The second constant is the looming, abstract antagonist of BID, the Business Improvement District. Two anti-gentrification activists go door-to-door to inform local businesses that they will have to pay additional taxes and higher rent in order to compensate for Jackson Heights’s improvement plans. The first of these scenes focuses on a local Mexican restaurant owner who learns that he’ll likely be driven out by the oncoming rent surge. Next, the BID activists visit the dying mall/prospective Home Depot to find a miniature ghost town. Finally, in what is probably the longest scene in the film, Wiseman watches the activists speak to a meeting of about twenty business owners in the district. This is the most explicit Wiseman allows the film to get: The activists are animated storytellers who fully explain that BID is one of the first steps toward complete gentrification. They lay out each step that BID representatives in neighborhoods like Williamsburg and Astoria took to displace local establishments and bring in corporate chains that can afford to pay the high rents and sell cheaper products. Then, Wiseman points his camera at the audience—an attentive but dreadfully small group.

The local businesses in those miniature vignettes are the very ones that will be displaced under BID acts. Though painting these cheerful scenes as doomed may seem defeatist, it’s not the complete picture. It’s equally a celebratory film that revels a truly unique community. The musical bits never show huge crowds; instead, they show tight-knit groups that seem interested in what their neighbors can do. Wiseman opens the film by showing Dromm bragging about how many Muslims use the Jewish Community Center. The film ends with fireworks. One scene, somehow unstaged, shows a Presbyterian volunteer group from Alabama cleaning and decorating the streets, interrupted by a woman who’s on her way to visit her dying father. She asks the group to pray for her father and her family, and they do. There’s no music, no crying, and definitely no ironic detachment. It comes into existence and dissipates as just another moment in the neighborhood.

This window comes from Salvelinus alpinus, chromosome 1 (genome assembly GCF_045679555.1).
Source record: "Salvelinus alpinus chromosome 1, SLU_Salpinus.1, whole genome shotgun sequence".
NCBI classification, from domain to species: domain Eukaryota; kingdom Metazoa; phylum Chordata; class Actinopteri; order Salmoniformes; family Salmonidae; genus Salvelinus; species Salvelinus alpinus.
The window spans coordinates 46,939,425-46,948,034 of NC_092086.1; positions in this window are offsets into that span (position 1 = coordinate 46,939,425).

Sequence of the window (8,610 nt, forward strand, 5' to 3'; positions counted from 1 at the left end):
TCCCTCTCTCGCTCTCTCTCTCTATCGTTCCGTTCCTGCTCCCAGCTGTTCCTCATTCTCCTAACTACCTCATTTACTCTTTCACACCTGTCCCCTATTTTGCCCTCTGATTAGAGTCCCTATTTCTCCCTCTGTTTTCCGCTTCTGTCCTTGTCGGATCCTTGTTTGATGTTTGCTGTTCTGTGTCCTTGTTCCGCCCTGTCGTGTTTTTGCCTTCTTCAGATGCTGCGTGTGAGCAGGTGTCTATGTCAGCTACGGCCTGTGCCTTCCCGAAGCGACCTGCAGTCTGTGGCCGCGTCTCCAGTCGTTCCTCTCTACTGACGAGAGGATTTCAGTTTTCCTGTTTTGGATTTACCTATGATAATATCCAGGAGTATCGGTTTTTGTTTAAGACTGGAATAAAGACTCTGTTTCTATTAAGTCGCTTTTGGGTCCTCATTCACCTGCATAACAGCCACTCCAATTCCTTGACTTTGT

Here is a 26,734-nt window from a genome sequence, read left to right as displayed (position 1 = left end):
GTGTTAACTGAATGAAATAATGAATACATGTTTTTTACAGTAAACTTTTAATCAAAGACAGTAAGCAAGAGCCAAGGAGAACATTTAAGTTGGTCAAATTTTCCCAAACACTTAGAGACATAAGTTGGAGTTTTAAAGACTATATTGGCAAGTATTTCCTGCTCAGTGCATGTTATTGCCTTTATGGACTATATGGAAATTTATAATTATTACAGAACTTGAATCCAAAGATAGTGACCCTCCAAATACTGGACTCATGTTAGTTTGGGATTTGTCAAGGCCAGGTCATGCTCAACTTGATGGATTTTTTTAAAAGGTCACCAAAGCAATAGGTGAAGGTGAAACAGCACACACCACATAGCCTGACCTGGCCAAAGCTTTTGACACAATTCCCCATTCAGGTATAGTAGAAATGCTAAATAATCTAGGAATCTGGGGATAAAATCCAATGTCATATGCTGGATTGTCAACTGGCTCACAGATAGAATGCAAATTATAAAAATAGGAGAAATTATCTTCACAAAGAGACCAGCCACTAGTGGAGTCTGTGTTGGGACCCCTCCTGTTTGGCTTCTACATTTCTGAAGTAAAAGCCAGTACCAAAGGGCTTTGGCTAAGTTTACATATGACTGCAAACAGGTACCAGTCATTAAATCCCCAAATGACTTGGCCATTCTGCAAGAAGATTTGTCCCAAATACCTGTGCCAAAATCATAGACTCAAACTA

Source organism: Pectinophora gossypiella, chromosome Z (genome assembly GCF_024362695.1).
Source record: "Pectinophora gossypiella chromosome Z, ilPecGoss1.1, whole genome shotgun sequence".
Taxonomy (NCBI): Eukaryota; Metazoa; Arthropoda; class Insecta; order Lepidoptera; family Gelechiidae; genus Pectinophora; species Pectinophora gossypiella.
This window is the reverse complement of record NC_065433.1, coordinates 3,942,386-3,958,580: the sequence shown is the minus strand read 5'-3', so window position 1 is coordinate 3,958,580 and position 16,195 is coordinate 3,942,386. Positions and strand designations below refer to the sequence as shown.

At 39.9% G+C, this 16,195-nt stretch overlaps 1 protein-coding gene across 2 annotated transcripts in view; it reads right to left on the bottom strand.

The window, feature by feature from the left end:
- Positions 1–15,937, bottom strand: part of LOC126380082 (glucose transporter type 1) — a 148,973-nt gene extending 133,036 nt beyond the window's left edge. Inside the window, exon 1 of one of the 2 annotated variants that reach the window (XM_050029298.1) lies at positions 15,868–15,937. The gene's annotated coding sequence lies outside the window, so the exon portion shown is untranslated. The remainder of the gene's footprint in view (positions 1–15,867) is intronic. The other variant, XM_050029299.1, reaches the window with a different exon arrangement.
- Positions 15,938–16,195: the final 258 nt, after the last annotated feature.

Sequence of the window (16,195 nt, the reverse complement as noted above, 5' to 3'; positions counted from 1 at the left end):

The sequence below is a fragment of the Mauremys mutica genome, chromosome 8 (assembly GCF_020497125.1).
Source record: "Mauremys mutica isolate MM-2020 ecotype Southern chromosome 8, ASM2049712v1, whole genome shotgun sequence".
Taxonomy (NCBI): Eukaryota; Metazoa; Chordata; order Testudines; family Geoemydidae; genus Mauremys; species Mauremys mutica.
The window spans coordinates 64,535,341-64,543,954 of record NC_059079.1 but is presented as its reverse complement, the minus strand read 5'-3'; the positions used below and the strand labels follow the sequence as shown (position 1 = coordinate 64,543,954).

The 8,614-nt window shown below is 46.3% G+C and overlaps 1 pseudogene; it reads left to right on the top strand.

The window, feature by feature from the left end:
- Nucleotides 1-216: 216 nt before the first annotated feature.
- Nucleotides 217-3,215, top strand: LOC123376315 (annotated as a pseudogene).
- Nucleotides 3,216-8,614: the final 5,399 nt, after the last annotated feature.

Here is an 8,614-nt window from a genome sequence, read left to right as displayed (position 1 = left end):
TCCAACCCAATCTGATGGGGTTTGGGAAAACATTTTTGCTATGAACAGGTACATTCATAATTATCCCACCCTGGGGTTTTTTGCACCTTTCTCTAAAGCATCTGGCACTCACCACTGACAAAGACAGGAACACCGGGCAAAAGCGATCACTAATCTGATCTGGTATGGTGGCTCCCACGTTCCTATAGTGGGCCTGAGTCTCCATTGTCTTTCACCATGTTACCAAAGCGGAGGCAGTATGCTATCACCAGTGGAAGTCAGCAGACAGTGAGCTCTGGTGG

But what’s in store for Jackson Heights? Will the garden city return as the BID prophets think? If so, will that fully displace the diverse residents in favor of a more opulent few? In Jackson Heights does not give a dialectical set of answers as other Wiseman films might. Its firm stand with the residents shows a sort of immediacy that’s new to Wiseman: don’t think, just act. These policies are happening now, and by the time the film comes out, it may already be too late. As Lionel Trilling once said of the American vision of novelist John Dos Passos: “Despair with its wits about it is very different from despair that is stupid; despair that is an abandonment of illusion is very different from despair which generates tender new cynicisms.” In Jackson Heights, though scattered with moments of hope,is Wiseman’s American vision of despair, all wits intact.

By the way, Home Depot didn’t take over that mall. Petco did. 

In Jackson Heights premiered at Film Forum in November, and is now in theaters.


Zach Lewis

ZACH LEWIS is a writer and teacher living in Brooklyn.